And then the rain came, just as we started up into the hills.
Rain, rain and rain. The photo below is difficult to make out, but this was a place up on the bogs where peat was being harvested. Peat is vegetation compressed and rotted over the years into a dense mat. It is harvested by cutting out in blocks, then dried.
The creeks and streams were running at full tilt. These feed the River Liffey, according to our driver. Water from the bogs is the water used (after processing, of course) for both Guinness stout and for Jameson whiskey, if I remember Dennis' words correctly.
A bit of heather bloomed along the roadside.
A fellow traveler offered to take a photo of us. At this point a stray ray of sun filtered through, but it didn't last.
Goodbye, beautiful bogs.
I was fairly soaked and chilled by the time we arrived at our lunch destination, Roundwood. The pub had a warm peat fire burning, and the smell of it was heavenly. The best I can describe it is sort of like the smell of Amphora pipe tobacco, but not that strong. It's earthy and comforting.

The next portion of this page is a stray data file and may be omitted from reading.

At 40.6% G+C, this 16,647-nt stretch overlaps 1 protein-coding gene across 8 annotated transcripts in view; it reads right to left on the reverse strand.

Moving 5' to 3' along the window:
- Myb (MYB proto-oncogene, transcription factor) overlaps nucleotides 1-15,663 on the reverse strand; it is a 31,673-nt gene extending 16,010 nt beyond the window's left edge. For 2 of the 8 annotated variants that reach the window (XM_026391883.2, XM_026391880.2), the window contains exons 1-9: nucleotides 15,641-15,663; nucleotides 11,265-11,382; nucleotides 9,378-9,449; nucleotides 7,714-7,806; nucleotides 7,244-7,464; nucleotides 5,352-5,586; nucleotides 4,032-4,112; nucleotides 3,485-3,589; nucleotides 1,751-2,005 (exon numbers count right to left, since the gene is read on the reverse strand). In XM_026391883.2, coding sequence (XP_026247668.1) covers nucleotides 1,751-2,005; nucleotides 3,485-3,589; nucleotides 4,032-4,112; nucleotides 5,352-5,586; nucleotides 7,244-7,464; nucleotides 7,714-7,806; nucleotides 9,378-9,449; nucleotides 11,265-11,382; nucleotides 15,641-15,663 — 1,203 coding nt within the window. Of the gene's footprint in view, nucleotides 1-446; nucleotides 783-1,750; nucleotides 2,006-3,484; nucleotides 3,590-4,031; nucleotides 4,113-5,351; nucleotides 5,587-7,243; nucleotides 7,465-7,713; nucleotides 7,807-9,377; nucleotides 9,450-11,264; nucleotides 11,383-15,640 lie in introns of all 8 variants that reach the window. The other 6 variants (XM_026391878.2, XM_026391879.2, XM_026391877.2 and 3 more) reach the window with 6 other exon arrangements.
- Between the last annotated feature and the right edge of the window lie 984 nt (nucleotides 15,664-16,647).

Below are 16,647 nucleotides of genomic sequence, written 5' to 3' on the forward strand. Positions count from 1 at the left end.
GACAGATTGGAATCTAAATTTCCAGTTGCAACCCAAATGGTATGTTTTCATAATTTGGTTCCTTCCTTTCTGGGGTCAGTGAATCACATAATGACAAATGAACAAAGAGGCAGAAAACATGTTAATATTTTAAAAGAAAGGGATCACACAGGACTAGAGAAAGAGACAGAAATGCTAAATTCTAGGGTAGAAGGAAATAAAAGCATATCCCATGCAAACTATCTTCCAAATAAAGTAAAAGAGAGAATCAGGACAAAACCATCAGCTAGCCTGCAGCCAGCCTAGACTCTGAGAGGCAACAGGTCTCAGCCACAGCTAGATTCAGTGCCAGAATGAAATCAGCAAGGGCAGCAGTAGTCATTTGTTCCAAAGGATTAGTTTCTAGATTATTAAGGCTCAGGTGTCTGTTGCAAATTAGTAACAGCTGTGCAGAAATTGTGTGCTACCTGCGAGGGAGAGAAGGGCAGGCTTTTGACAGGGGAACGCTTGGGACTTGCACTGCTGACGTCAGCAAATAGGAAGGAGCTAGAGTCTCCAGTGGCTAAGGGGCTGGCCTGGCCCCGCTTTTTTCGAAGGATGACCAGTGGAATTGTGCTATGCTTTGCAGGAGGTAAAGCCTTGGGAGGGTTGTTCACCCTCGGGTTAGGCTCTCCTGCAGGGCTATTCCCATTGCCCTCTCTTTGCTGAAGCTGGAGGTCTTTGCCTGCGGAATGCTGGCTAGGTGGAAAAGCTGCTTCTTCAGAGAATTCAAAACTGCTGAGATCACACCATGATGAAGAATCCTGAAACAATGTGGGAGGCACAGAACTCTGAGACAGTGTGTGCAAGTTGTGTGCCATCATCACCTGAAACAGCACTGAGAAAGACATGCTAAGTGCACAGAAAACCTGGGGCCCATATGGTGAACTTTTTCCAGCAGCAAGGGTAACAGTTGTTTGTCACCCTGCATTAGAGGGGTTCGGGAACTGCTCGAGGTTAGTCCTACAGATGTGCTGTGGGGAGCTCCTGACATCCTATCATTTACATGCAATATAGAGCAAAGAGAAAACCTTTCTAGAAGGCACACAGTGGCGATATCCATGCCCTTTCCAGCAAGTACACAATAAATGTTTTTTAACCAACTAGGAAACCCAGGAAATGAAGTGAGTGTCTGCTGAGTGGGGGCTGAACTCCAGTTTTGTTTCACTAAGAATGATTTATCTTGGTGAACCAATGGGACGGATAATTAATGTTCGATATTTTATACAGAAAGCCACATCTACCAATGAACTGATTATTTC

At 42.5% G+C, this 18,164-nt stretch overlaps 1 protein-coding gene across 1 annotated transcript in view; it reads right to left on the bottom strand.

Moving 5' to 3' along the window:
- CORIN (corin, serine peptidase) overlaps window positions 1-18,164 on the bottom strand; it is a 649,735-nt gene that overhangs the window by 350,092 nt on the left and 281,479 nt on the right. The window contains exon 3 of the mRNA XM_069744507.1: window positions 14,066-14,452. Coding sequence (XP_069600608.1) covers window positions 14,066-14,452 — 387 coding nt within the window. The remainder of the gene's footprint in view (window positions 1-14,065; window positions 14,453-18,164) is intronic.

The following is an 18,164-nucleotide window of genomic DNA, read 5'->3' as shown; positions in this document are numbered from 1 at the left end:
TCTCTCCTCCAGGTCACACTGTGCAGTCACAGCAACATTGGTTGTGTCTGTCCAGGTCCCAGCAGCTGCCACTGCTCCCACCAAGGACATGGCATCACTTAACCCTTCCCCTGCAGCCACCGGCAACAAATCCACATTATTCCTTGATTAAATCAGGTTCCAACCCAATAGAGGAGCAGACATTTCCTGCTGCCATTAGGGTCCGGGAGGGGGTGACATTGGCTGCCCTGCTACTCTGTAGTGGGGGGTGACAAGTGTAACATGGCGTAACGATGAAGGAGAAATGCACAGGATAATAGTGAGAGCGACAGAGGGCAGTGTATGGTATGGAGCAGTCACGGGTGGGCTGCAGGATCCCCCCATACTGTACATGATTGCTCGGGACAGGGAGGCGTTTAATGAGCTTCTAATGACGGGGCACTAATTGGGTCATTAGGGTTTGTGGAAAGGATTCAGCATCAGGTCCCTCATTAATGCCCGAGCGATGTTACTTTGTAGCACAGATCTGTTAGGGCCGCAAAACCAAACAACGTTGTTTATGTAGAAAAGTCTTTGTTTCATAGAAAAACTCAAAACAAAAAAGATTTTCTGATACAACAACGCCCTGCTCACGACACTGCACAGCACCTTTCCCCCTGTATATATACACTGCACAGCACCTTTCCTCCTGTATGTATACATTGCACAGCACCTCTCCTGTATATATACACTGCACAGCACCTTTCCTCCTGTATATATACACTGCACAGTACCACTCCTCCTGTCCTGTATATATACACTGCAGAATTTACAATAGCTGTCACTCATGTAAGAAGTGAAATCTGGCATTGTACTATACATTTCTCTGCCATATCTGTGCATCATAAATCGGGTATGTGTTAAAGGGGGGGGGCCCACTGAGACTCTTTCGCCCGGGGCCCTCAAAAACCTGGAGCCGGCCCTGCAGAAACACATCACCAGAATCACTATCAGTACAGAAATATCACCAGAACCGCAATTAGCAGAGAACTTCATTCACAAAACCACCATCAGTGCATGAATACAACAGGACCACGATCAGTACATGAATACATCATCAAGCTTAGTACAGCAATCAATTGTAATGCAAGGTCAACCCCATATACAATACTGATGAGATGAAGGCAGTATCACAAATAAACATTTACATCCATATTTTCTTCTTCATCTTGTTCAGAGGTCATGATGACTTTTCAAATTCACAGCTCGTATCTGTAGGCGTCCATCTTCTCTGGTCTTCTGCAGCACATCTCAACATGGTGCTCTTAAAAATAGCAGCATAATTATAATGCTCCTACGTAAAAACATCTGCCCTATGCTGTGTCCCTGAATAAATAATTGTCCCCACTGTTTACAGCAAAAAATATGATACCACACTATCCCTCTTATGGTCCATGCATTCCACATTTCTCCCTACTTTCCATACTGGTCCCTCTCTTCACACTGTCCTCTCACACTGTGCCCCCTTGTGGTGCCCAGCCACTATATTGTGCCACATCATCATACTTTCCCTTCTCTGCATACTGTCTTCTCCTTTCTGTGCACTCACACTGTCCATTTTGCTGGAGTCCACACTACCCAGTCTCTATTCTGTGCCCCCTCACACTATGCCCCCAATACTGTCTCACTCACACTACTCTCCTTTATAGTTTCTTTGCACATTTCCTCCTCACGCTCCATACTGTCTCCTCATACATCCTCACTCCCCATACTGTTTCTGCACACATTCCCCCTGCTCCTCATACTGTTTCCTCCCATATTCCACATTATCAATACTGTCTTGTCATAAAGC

We enjoyed a good lunch of soup and bread; some of the tourists had traditional Irish Stew and Shepherd's Pie, but the soup was just what Larry and I wanted.
Lunch over, we boarded the bus again and were off to the last stop of the day: Glendalough.
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